A UV-curable binder is prepared exactly as described in Example 2, but instead of 3% of 4,4'-bis-(N-β-hydroxyethyl-N-methyl-amino)-benzophenone, 3% of 4,4'-bis-(N-dimethylamino)-benzophenone are used. The binder is stored for about 3 months at room temperature exactly like the binder of Example 2, but after this period shows distinct haze due to the presence of fine crystals.
A homogeneous mixture of 52% of an epoxy resin acrylate (prepared by reacting a bisphenol A/epichlorohydrin resin having an epoxide equivalent weight of 190 with 97 mol%, based on the epoxide groups, of pure acrylic acid), 40% of pentaerythritol tetraacrylate, 4% of benzophenone and 4% of 4,4'-bis-(N-β-hydroxyethyl-N-methylamino)-benzophenone is stored for 3 months at room temperature. The mixture remains clear and free from haze.
A homogeneous mixture is prepared exactly as described in Example 3, but instead of 4% of 4,4'-bis-(N-β-hydroxyethyl-N-methyl-amino)-benzophenone, 4% of 4,4'-bis-(N-dimethyl-amino)-benzophenone is used. The mixture is stored for 3 months at room temperature, exactly like the mixture of Example 3. At the end of this period, it is hazy due to the presence of fine crystals of 4,4'-bis-(N-dimethylamino)-benzophenone.
Two UV-curing binder mixtures comprising 30% of a urethane-acrylate (prepared by reacting an aliphatic biuret isocyanate with a stoichiometric amount of hydroxypropyl acrylate), 54% of a further urethane-acrylate (prepared by reacting hexamethylene diisocyanate with a stoichiometric amount of hydroxypropyl acrylate), 10% of N',N'-divinyl-2-oxo-hexahydropyrimidine, 3% of benzophenone and 3% of 4,4'-bis(N-β-hydroxyethyl-N-methylamino)-benzophenone (Example 4) or 3% of Michler's ketone (Comparative Experiment C) are applied separately in a thickness of about 1.3 μm to art paper, using a proofing press. The prints obtained with the different binder mixtures are irradiated on a commercial UV curing unit containing 2 medium-pressure mercury vapor lamps each having a power of 80 watts/cm of arc length, and the maximum conveyor belt speed at which an immediately tackfree and abrasion-resistant coating can be achieved by curing with only one lamp is determined.
maximum belt speed:
Example 4: 280 m/min
Comparative Experiment C: 280 m/min
Printing inks are prepared on a triple roll mill from 2 separate batches respectively comprising 18% of a blue pigment (C.I. Pigment Blue 15:3) and 82% of a mixture of the binder and the initiator system of Example 4 (this batch constituting Example 5), and 18% of the above blue pigment and 82% of a mixture of the binder and the initiator system of Comparative Experiment C (this batch constituting Comparative Experiment D). These inks are applied separately to art paper using a proofing press. The amount of ink applied is set so that the color prints have an optical density of 1.60- 1.65 (measured by means of a commercial reflected light densitometer).
The color prints are irradiated as described in Example 4 (one lamp being switched on), and the maximum conveyor belt speed is determined. The results are as follows:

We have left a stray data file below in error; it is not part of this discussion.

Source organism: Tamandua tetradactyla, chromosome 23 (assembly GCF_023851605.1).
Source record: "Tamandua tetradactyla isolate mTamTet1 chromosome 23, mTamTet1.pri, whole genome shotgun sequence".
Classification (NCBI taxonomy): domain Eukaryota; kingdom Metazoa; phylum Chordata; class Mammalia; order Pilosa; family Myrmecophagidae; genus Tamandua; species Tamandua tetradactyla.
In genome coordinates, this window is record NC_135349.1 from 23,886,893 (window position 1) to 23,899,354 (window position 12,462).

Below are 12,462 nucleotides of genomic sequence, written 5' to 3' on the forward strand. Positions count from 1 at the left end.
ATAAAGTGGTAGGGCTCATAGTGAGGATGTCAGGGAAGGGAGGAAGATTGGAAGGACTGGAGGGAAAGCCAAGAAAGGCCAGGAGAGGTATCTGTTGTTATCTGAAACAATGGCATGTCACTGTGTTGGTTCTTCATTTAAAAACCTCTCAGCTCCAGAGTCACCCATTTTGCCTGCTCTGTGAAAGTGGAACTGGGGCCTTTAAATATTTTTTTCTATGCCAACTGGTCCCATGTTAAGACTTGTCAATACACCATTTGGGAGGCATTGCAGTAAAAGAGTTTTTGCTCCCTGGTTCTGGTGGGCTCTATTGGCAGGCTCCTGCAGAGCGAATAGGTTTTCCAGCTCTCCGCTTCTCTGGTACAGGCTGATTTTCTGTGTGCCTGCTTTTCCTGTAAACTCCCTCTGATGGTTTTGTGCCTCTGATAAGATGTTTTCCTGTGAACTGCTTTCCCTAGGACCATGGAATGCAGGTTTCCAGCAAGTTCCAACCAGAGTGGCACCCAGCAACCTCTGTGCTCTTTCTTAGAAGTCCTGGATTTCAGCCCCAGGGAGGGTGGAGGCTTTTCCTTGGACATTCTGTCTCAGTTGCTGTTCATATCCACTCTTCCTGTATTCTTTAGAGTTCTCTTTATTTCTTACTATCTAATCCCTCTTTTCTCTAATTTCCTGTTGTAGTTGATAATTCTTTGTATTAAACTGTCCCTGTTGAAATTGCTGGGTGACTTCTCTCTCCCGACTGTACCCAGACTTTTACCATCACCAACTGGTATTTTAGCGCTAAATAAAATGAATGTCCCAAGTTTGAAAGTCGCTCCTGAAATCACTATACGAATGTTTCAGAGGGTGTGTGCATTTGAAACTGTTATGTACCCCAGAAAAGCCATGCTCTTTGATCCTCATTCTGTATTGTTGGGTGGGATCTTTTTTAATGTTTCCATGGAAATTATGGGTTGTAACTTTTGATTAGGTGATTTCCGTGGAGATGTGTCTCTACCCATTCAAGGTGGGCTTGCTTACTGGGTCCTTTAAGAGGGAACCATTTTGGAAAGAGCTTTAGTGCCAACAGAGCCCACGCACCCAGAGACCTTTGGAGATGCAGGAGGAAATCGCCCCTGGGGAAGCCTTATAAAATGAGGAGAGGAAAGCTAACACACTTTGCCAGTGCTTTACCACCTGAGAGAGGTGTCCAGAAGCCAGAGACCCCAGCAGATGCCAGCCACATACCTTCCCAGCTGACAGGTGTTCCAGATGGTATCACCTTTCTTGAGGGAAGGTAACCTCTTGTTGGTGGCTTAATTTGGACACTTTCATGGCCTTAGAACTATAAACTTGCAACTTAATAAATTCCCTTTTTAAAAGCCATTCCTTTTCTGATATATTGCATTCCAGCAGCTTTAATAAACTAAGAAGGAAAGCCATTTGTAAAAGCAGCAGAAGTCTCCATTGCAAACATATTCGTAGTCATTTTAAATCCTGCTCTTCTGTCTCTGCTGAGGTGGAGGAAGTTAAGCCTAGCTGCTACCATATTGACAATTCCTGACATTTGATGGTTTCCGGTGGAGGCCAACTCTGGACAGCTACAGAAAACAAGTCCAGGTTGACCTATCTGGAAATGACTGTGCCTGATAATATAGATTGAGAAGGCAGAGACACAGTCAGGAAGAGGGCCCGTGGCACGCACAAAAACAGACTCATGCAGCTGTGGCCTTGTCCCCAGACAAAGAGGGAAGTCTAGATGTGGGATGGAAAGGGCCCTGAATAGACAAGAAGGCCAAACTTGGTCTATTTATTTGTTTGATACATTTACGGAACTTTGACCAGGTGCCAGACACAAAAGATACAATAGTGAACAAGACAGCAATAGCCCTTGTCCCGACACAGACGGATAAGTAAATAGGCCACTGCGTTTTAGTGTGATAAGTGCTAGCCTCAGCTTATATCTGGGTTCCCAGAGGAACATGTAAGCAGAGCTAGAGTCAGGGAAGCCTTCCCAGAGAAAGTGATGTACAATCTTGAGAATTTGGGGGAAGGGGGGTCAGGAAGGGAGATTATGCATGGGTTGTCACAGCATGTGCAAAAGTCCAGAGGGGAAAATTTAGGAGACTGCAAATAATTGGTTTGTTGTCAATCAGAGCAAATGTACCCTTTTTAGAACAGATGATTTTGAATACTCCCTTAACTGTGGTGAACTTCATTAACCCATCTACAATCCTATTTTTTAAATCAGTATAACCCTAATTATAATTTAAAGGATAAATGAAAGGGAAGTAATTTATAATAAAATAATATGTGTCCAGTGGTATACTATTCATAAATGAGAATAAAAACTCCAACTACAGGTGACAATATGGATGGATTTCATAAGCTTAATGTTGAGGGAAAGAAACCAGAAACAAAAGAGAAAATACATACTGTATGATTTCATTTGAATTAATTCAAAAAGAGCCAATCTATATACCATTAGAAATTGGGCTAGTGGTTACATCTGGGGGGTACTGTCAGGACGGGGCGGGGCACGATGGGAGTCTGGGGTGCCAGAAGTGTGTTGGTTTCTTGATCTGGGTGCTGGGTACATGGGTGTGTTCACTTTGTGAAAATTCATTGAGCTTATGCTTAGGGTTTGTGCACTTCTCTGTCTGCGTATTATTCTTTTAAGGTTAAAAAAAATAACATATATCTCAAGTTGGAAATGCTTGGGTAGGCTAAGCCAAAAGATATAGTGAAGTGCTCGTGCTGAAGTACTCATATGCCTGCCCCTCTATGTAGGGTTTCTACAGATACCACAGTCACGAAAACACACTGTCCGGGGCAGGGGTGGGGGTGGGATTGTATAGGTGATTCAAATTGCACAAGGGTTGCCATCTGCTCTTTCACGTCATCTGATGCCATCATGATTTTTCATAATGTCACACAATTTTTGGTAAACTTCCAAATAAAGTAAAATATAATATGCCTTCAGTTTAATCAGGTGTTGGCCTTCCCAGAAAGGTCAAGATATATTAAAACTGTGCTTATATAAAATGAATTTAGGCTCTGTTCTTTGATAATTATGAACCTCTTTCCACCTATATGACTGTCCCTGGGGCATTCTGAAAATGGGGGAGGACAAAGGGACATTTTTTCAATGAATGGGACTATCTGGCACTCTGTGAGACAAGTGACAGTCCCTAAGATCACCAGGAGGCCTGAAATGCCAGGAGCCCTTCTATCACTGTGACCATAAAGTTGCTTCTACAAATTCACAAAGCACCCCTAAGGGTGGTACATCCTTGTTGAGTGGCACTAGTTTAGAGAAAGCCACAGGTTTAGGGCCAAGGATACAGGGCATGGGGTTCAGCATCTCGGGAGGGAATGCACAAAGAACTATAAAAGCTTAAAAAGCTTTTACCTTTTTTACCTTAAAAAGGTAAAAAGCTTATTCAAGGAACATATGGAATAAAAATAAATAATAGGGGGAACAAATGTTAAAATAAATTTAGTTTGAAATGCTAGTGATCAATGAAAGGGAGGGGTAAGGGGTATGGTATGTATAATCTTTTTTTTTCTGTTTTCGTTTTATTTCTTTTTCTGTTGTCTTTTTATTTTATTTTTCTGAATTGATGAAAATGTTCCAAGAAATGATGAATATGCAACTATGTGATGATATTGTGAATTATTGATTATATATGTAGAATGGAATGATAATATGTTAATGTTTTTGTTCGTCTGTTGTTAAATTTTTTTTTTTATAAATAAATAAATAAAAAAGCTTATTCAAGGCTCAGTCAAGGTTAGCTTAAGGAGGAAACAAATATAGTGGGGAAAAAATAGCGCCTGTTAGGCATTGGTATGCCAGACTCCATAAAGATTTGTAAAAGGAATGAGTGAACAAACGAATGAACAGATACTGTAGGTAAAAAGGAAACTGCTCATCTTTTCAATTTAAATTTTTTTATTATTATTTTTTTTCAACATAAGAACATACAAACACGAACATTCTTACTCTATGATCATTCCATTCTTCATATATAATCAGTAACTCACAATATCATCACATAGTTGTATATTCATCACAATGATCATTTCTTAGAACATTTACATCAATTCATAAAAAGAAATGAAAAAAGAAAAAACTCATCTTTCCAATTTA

______________________________________Batch Maximum belt speed______________________________________Example 5(a) Fresh printing ink 160 m/min(b) Printing ink stored for 2 weeks 160 m/minComparative Experiment D(a) Fresh printing ink 150 m/min(b) Printing ink stored for 2 weeks 130 m/min.______________________________________
After 2 weeks' storage, the printing ink from Comparative Experiment D exhibits a matter, grainy surface. Fine crystals of Michler's ketone are detectable under the microscope.
UV-curing printing inks are prepared from 2 separate batches respectively comprising 18% of carbon black and 82% of a mixture of the binder and the initiator system of Example 4 (this batch constituting Example 6), and 18% of carbon black and 82% of a mixture of the binder and the initiator system of Comparative Experiment C (this batch constituting Comparative Experiment E); color prints on art paper, having an optical density of 2.0- 2.1, are prepared with these inks. The color prints are irradiated as described in Example 4 (but with both lamps switched on) and the maximum conveyor belt speed is determined. The results are:
______________________________________Batch Maximum belt speed______________________________________Example 6(a) Fresh printing ink 125 m/min(b) Printing ink stored for 2 weeks 125 m/minComparative Experiment E(a) Fresh printing ink 80 m/min(b) Printing ink stored for 2 weeks 70 m/min______________________________________
Here again, the sample of Comparative Experiment E showed a matter surface after 2 weeks' storage, due to the crystallization of Michler's ketone.
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|US3933682 *||Oct 31, 1974||Jan 20, 1976||Sun Chemical Corporation||Photopolymerization co-initiator systems|
|US3945833 *||Sep 4, 1974||Mar 23, 1976||Toyo Ink Manufacturing Company, Ltd.||Photosensitive coating composition|
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|U.S. Classification||522/8, 430/908, 522/39, 430/285.1, 525/452, 525/531, 430/923, 430/281.1|
|International Classification||G03F7/031, C09D11/10, C09D5/00, C09D4/00, C08F2/50, C08F2/00, G03F7/004, C09D11/00, C08F2/46|
|Cooperative Classification||C08F2/50, Y10S430/109, G03F7/031, Y10S430/124, C09D11/101|
|European Classification||C09D11/101, G03F7/031, C08F2/50|